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Criticism against Scripture Interpretation
Martin Luther is widely known for disputing the fact that popes are always right when it comes to the interpretation of Scripture. The heads of the Roman Catholic Church had made their congregations believe that only the clergies and Pope had the divine understanding and proper interpretation of the Bible. These notions made many people feel like they did not have the permission to read and understand the Bible on their own. Therefore, they submitted to all the teachings, weather right or wrong, that came from the heads of clergy and popes. According to Luther, such actions were a misuse of the “word of God” and had to be stopped.
Criticism against Indulgence
The leaders of the Catholic faith were teaching their congregations on the need to give material possessions for sins forgiveness. They urged people to confess their sins and feel remorse for their wrongdoings. By doing this, people were thereafter required to donate money to the church so as to be forgiven of all sins. Martin Luther argued strongly against such practice. He said that one could not simply buy salvation using money. He argued that people should earn it through grace by faith. Material donations do not take away sin or gain people salvation (Atkinson, 1986).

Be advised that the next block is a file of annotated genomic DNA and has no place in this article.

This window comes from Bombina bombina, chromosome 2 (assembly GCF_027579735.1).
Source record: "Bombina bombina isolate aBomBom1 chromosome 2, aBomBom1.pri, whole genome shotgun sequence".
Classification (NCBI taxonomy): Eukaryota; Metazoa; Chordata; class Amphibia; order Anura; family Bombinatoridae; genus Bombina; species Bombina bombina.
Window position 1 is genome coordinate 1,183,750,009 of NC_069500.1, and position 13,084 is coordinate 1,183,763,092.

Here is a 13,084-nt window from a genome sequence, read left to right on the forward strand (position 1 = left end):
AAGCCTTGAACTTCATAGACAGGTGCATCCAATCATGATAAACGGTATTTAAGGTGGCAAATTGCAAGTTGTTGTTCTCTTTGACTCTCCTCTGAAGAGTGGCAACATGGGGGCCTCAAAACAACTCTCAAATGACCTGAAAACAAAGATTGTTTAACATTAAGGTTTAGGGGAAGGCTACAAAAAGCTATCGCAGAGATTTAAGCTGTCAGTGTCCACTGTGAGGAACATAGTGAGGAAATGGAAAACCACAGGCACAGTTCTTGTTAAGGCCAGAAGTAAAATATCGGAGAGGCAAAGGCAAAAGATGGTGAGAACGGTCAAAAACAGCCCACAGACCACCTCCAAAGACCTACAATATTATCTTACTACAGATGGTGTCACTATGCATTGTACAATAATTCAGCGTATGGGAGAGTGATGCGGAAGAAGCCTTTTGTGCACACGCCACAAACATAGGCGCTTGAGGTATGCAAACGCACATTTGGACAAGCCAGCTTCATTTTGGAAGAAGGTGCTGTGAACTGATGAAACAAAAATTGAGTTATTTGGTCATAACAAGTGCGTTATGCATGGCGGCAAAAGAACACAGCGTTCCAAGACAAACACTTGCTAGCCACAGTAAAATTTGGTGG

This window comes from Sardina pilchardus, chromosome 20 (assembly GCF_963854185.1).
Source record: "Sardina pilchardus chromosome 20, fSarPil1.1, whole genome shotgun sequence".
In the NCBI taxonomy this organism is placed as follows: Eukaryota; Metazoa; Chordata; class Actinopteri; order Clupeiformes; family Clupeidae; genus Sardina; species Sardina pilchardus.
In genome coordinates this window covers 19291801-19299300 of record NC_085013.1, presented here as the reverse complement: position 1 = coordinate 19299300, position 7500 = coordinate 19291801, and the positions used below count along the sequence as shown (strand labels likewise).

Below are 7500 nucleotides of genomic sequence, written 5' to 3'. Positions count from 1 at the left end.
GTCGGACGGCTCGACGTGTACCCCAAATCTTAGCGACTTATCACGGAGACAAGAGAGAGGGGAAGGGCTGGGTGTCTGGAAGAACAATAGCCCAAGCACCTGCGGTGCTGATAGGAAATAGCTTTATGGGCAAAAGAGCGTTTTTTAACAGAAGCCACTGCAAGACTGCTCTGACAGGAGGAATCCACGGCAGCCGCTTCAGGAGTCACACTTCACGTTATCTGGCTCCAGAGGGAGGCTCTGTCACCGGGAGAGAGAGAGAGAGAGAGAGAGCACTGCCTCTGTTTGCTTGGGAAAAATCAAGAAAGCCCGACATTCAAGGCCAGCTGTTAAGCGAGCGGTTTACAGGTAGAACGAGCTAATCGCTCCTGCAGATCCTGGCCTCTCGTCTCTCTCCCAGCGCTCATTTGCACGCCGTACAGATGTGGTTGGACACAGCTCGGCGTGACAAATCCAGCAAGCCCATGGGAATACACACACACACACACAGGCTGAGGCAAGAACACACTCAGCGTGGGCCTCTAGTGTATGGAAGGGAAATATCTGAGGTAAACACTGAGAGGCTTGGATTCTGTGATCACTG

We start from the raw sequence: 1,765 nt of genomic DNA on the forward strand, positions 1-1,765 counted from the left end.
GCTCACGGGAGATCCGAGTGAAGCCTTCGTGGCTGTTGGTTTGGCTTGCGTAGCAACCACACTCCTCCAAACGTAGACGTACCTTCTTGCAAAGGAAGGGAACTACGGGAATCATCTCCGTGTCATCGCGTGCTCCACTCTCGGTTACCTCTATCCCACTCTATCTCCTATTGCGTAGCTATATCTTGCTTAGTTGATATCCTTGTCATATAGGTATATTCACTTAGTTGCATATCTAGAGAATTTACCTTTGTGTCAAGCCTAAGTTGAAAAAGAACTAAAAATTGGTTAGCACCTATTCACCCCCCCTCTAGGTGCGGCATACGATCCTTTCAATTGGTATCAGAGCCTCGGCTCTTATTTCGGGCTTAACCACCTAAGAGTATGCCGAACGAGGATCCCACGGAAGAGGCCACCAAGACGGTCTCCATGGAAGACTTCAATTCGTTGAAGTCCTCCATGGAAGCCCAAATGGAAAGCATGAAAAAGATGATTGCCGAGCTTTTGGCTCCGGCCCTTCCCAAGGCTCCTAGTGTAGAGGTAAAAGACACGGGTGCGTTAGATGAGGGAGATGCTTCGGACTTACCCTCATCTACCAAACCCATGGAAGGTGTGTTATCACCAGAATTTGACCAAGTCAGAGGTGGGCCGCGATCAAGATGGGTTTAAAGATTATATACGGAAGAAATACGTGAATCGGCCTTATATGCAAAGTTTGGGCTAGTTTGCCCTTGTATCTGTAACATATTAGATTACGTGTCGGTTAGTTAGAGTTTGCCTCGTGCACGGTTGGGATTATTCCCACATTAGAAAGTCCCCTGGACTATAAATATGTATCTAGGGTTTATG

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The Purpose of Luther's Arguments
According to Plass (2006), the purpose of the criticism outlined by Martin Luther was to stop the wickedness that was going on in the church. He aimed at stopping clergies and popes from their misuse of property belonging to the church so that they could serve their creator with one heart. He also wanted to make the public aware of the transgressions happening in the church and raise masses that would help him to fight those evil doers. He wanted people learn the truth about salvation and forgiveness of sins. That is why he argued that salvation was not something people could buy with money or material possessions.
Evidence Provided by Luther to Support His Arguments
Martin Luther quotes several scriptures in both the Old and New Testaments. The scriptures say that people may gain salvation through faith in Jesus Christ and not works as argued by Catholic Church heads. One may find this information in Rom 10:41, Rom 3:10-12, 1 Pet: 10 (Baker, 1997).
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Persuasiveness of Luther's Argument
Luther’s works contain strong arguments against the practices of Catholic leaders at the time. I believe that these proofs were enough to change the thinking of common Europeans of the 16th century. He provided evidences that were quantifiable and provable by anyone interested. He also was a strong believer in Jesus Christ, so people could not have doubted him as an enemy of Christ. Luther’s profound theological knowledge allowed him to provide citations from the Bible to back his arguments in any situation he may have found himself in (Baker, 1997).